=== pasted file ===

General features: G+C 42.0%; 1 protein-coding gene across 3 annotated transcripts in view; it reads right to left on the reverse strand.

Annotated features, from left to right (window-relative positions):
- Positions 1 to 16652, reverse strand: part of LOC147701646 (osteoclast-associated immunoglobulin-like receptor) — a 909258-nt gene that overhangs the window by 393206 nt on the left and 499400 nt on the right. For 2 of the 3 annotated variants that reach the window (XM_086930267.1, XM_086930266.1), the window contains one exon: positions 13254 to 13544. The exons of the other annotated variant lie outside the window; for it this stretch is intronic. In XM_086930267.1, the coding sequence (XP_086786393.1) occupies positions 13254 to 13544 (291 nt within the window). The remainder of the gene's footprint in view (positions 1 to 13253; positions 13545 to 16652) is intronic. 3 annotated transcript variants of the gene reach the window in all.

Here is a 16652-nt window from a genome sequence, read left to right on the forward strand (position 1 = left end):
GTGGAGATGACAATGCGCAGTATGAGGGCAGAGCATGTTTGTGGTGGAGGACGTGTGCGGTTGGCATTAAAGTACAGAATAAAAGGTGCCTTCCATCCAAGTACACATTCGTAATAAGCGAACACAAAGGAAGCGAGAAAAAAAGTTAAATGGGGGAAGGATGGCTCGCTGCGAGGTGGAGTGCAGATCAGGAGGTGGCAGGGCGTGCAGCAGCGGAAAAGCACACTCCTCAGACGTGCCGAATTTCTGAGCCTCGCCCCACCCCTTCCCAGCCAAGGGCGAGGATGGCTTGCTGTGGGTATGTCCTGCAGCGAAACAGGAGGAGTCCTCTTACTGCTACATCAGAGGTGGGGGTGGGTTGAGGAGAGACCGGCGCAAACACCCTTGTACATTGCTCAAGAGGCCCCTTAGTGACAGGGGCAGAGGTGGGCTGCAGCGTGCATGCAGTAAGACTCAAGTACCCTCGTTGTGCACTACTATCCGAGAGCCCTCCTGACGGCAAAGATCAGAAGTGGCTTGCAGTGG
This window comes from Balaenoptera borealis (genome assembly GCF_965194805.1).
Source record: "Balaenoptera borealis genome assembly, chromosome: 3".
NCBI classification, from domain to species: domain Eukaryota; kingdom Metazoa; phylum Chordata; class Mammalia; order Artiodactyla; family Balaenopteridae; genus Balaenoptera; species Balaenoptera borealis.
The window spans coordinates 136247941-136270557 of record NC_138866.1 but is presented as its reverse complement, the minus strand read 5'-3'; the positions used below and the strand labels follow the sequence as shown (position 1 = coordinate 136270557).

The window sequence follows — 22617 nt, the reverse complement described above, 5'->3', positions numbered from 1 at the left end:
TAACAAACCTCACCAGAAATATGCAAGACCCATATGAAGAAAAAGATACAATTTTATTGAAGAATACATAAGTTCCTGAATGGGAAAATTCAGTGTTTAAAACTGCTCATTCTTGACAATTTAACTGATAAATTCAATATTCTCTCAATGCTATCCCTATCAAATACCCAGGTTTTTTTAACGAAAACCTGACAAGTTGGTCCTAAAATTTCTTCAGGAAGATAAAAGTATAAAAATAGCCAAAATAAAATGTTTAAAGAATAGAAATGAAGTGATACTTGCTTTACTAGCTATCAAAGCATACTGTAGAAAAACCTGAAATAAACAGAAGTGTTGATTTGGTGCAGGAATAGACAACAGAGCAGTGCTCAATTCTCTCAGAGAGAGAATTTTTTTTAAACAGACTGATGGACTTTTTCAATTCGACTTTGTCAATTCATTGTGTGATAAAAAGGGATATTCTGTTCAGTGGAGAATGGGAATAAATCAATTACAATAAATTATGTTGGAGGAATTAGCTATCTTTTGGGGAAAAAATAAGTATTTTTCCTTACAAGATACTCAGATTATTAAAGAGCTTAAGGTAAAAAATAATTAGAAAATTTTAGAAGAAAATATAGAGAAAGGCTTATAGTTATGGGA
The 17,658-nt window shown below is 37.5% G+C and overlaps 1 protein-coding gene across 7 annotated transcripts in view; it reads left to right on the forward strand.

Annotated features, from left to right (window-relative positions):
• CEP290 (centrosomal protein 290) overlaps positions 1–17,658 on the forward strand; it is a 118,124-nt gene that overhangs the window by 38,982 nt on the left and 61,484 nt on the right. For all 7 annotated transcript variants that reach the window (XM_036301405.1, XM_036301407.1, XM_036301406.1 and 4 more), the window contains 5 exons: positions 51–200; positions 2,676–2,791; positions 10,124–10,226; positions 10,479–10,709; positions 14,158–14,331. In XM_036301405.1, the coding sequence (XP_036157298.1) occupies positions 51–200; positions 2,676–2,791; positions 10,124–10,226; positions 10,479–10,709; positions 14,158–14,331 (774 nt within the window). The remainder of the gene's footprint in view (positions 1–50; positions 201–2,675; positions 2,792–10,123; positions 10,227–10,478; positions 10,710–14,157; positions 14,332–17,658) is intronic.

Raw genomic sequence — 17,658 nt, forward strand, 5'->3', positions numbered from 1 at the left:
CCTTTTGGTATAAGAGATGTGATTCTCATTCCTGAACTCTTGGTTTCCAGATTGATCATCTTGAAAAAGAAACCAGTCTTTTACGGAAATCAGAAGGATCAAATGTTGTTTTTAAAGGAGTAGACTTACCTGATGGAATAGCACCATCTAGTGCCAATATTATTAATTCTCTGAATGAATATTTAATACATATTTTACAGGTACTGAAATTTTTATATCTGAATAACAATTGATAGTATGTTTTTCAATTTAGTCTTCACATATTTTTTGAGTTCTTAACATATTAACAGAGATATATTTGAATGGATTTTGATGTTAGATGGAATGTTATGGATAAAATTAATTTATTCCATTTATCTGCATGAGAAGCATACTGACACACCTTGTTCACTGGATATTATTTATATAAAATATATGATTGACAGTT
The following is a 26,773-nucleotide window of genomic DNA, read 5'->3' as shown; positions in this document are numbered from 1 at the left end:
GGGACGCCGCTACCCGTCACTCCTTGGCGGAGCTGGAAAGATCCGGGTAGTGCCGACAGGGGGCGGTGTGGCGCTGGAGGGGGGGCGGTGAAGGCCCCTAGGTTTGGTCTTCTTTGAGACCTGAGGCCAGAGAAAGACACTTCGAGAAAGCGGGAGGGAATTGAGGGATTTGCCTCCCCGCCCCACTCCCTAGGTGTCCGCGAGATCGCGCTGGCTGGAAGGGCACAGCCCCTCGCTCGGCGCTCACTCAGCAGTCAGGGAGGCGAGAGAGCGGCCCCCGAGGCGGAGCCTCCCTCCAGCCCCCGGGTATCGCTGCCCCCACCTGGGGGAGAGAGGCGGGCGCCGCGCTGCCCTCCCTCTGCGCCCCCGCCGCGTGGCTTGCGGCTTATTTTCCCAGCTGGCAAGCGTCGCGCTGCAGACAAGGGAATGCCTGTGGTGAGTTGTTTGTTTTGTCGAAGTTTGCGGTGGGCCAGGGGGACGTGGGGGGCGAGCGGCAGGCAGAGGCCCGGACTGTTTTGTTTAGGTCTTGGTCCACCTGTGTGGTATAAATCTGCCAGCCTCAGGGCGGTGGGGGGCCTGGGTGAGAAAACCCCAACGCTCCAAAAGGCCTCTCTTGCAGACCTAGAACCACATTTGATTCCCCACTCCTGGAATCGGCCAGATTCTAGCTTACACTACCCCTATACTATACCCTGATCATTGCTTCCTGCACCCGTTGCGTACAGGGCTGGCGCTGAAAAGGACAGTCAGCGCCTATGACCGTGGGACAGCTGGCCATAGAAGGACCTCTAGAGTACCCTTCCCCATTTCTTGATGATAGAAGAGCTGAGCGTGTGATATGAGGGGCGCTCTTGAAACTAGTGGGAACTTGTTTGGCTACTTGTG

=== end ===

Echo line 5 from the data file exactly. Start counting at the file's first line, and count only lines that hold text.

GTGGAGATGACAATGCGCAGTATGAGGGCAGAGCATGTTTGTGGTGGAGGACGTGTGCGGTTGGCATTAAAGTACAGAATAAAAGGTGCCTTCCATCCAAGTACACATTCGTAATAAGCGAACACAAAGGAAGCGAGAAAAAAAGTTAAATGGGGGAAGGATGGCTCGCTGCGAGGTGGAGTGCAGATCAGGAGGTGGCAGGGCGTGCAGCAGCGGAAAAGCACACTCCTCAGACGTGCCGAATTTCTGAGCCTCGCCCCACCCCTTCCCAGCCAAGGGCGAGGATGGCTTGCTGTGGGTATGTCCTGCAGCGAAACAGGAGGAGTCCTCTTACTGCTACATCAGAGGTGGGGGTGGGTTGAGGAGAGACCGGCGCAAACACCCTTGTACATTGCTCAAGAGGCCCCTTAGTGACAGGGGCAGAGGTGGGCTGCAGCGTGCATGCAGTAAGACTCAAGTACCCTCGTTGTGCACTACTATCCGAGAGCCCTCCTGACGGCAAAGATCAGAAGTGGCTTGCAGTGG